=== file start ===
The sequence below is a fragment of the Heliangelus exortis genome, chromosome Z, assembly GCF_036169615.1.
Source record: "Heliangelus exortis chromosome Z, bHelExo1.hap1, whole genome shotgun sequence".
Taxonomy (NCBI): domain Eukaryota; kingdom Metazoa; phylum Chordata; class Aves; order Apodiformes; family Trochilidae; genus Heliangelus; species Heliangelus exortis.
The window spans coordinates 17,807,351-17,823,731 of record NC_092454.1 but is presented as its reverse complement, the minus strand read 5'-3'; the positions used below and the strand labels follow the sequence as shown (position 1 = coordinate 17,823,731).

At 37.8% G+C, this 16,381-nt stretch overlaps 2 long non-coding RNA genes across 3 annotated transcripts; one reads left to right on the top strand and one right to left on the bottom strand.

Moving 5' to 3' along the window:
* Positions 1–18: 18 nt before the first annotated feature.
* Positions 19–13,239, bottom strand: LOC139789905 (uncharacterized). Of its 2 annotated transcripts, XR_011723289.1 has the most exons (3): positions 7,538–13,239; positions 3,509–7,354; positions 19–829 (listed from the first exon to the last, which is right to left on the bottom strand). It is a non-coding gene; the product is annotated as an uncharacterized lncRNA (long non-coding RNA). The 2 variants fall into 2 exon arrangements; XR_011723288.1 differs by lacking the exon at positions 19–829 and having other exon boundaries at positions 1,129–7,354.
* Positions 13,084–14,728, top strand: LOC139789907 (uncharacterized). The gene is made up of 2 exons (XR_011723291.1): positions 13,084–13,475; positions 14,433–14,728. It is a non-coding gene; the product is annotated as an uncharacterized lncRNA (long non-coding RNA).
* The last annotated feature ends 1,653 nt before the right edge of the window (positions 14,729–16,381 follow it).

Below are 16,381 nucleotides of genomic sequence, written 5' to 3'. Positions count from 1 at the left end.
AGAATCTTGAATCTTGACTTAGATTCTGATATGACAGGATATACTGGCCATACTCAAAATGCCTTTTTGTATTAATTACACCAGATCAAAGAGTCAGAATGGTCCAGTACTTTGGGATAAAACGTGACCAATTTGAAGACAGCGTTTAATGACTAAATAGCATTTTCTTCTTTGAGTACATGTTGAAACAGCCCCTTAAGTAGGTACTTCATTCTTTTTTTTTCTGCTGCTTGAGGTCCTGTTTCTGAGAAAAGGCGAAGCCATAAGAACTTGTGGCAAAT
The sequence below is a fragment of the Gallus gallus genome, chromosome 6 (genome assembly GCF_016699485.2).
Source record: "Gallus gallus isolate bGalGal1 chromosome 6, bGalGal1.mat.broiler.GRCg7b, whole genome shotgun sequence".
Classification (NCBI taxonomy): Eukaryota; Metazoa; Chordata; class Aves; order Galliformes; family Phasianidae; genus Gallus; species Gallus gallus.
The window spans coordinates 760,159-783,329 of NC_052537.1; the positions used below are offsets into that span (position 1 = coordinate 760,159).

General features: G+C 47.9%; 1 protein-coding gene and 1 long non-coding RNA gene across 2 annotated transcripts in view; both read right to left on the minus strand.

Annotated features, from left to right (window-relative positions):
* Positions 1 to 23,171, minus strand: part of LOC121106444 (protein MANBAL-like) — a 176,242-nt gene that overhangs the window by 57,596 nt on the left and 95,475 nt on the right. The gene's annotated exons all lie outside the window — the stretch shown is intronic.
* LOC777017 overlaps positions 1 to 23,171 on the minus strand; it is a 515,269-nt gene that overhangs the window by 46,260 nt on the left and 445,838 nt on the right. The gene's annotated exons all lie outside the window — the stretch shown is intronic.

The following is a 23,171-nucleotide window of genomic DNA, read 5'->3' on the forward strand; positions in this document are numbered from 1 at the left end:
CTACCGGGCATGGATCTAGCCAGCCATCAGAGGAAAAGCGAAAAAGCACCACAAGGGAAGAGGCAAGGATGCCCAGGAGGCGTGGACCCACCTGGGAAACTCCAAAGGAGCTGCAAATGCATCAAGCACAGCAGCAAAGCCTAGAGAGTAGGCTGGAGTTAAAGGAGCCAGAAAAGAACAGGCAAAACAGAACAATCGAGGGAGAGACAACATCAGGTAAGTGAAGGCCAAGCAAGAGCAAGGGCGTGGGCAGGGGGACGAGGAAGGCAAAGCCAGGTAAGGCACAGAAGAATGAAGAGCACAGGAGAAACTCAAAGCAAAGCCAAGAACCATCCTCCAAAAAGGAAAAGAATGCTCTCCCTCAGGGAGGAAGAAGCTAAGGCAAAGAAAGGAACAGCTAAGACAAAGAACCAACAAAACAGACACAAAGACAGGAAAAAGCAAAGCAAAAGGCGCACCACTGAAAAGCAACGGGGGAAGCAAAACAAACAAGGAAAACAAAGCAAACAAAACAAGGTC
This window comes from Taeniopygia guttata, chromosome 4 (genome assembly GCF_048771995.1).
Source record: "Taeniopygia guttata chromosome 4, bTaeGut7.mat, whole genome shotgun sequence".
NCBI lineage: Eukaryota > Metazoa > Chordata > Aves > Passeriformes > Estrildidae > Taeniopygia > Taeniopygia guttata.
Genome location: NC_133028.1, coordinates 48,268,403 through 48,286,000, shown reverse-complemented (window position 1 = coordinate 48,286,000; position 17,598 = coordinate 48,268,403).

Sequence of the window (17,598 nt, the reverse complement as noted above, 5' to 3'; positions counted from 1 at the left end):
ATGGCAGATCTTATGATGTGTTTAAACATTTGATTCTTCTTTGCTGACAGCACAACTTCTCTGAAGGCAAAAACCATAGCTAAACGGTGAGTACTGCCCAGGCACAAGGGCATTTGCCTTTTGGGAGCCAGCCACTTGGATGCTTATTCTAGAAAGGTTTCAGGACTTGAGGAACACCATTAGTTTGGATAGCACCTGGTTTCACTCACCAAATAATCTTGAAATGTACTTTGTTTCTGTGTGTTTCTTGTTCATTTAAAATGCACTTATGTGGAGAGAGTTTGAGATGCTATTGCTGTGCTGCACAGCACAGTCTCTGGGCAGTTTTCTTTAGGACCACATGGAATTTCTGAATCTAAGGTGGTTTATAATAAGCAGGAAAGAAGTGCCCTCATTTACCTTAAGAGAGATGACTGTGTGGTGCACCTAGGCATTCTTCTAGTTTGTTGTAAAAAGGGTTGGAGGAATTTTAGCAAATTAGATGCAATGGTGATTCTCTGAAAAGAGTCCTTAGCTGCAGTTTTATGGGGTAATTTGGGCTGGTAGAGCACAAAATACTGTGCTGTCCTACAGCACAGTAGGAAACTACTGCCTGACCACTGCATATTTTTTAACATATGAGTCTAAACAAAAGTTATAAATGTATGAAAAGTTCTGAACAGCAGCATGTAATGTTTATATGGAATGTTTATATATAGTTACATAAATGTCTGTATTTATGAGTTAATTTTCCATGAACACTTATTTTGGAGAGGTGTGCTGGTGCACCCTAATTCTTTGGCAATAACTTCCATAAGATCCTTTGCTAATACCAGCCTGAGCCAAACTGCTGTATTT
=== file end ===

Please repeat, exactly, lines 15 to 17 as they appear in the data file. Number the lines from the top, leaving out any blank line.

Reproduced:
Classification (NCBI taxonomy): Eukaryota; Metazoa; Chordata; class Aves; order Galliformes; family Phasianidae; genus Gallus; species Gallus gallus.
The window spans coordinates 760,159-783,329 of NC_052537.1; the positions used below are offsets into that span (position 1 = coordinate 760,159).

General features: G+C 47.9%; 1 protein-coding gene and 1 long non-coding RNA gene across 2 annotated transcripts in view; both read right to left on the minus strand.